Kate could effectively be given all of the powers of the monarch under legal guidelines.
The Regency Act 1937 provides for the eventuality that a monarch is incapable of ruling for health reasons, or because the sovereign is not yet of age.
It orders that a Regent should perform the royal functions if “the Sovereign is by reason of infirmity of mind or body incapable for the time being of performing the royal functions or that they are satisfied by evidence that the Sovereign is for some definite cause not available for the performance of those functions”.
Also outlined in the legislation are provisions for the event of an heir being under the age of 18.
Queen Elizabeth II PA
The decision must be made by at least three of the wife or husband of the Sovereign, the Lord Chancellor, the Speaker of the House of Commons, the Lord Chief Justice of England and the Master of the Rolls.
The Act requires that the Regent should be the next person in the line of succession who was either over the age of 21, a British subject domiciled in the UK and capable of succeeding to the Crown under the terms of the Act of Settlement 1701.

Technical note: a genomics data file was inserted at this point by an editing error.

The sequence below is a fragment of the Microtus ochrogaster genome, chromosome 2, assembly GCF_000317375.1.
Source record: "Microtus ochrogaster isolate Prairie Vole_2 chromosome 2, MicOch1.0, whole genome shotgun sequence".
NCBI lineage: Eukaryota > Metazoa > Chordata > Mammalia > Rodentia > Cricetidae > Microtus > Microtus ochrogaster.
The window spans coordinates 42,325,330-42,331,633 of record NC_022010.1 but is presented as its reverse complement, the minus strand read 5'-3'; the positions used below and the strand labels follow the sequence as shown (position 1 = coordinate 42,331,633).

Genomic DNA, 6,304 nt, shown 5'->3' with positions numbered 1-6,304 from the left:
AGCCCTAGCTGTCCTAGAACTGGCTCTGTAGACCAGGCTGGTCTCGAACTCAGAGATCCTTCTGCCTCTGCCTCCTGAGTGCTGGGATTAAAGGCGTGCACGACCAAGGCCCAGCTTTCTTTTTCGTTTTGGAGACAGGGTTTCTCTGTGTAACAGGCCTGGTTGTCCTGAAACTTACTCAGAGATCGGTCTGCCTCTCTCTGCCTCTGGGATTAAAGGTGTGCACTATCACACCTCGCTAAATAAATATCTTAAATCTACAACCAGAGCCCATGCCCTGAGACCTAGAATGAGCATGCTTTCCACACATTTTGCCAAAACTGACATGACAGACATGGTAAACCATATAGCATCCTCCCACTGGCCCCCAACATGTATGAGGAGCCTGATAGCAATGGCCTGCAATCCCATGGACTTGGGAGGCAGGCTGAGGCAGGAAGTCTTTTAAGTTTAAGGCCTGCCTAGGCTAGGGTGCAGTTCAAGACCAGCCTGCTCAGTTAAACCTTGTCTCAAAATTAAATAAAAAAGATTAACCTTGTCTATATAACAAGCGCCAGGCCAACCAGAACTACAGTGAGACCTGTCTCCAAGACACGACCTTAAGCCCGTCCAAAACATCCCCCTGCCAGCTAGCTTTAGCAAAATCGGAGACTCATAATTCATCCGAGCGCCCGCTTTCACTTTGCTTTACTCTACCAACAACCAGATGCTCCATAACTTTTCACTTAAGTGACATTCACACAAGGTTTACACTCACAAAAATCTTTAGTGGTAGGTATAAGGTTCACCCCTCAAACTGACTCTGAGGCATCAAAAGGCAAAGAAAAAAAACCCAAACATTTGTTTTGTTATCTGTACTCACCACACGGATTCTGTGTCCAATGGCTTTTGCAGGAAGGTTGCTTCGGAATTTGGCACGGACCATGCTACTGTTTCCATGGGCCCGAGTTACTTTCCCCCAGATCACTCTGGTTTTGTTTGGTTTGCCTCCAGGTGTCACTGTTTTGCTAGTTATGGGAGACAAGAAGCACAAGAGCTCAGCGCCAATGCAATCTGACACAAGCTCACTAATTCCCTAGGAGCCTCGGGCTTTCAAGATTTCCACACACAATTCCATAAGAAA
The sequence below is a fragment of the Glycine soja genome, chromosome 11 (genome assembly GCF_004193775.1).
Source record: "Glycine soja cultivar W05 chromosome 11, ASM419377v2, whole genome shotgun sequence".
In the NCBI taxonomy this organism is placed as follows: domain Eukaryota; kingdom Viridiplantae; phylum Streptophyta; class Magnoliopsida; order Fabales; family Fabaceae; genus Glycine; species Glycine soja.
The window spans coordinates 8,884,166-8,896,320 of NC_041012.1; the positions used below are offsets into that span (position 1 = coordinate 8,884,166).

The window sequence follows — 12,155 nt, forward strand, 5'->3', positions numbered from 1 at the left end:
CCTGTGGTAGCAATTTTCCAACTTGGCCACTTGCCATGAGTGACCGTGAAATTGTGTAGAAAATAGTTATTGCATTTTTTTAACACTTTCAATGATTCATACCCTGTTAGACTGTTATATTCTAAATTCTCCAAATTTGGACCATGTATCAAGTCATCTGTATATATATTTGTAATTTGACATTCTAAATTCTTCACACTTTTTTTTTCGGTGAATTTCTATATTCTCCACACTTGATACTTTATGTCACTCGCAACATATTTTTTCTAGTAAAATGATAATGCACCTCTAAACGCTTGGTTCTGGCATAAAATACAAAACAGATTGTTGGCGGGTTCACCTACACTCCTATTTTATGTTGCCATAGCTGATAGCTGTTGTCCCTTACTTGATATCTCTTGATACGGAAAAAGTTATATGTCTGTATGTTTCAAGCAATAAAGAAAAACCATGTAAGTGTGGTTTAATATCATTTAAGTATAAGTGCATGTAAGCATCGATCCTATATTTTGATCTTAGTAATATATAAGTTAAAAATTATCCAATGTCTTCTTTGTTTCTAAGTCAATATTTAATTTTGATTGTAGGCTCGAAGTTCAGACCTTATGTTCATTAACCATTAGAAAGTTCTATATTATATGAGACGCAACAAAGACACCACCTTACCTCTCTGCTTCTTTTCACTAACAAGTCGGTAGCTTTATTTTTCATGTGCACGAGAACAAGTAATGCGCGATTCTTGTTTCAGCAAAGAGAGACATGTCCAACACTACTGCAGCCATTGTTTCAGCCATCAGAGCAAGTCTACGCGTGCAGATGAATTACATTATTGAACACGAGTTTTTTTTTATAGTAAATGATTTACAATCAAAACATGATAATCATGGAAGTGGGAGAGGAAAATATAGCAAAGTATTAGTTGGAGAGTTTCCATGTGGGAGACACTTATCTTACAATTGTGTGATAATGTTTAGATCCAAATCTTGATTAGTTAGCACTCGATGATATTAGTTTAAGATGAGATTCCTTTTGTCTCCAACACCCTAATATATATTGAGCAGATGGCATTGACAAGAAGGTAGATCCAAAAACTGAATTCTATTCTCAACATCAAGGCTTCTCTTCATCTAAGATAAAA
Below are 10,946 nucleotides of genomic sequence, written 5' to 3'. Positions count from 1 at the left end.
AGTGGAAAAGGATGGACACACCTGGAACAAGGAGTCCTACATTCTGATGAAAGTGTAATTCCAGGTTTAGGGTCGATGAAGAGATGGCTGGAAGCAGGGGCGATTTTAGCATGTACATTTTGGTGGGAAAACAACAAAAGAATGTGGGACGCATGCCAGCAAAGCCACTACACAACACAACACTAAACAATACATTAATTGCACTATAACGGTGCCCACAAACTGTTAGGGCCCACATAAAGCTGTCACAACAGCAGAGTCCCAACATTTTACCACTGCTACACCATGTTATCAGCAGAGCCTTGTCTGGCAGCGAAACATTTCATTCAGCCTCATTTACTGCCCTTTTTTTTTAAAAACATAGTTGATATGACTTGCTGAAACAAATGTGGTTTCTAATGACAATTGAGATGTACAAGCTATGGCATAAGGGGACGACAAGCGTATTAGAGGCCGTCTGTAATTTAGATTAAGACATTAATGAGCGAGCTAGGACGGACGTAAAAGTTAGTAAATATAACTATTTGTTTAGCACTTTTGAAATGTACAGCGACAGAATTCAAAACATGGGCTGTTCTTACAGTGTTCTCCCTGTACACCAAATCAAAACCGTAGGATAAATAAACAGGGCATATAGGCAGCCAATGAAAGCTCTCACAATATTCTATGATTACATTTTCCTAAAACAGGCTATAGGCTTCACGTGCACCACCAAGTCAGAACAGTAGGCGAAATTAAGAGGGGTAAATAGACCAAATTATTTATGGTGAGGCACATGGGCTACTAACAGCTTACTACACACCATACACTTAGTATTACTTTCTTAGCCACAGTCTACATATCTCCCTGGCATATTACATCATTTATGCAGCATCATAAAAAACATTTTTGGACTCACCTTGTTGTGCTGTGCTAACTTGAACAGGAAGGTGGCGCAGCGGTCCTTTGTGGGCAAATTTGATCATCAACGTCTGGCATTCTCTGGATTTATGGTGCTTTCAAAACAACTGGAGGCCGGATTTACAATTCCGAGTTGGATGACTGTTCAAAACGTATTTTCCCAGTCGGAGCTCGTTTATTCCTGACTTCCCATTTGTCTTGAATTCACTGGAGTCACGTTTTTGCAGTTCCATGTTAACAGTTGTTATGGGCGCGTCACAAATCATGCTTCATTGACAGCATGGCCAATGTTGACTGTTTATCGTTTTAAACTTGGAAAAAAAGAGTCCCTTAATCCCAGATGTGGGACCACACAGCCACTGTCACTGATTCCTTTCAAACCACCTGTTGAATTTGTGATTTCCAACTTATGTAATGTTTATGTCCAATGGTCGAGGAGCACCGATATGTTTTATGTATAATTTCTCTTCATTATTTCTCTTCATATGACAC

Prince George of Cambridge, should he ascend to the throne prior to his 18th birthday on 22 July 2031, is the first person in the present line of succession who would require a regency and legal guardianship until he turns 18.
According to the Regency Acts as currently in force, should this occur, his legal guardianship would be vested in his mum Kate, Duchess of Cambridge.
As legal guardian, Kate would effectively wield the constitutional authority of the monarch until George becomes of age.
This would only happen in the heartbreaking event that the Queen, Prince Charles and Prince William all die before George turns 18.
George is currently just eight years old, so such an eventuality is highly unlikely.
If Kate were unable to carry out the duties of legal guardian, they would then revert to the sitting Regent.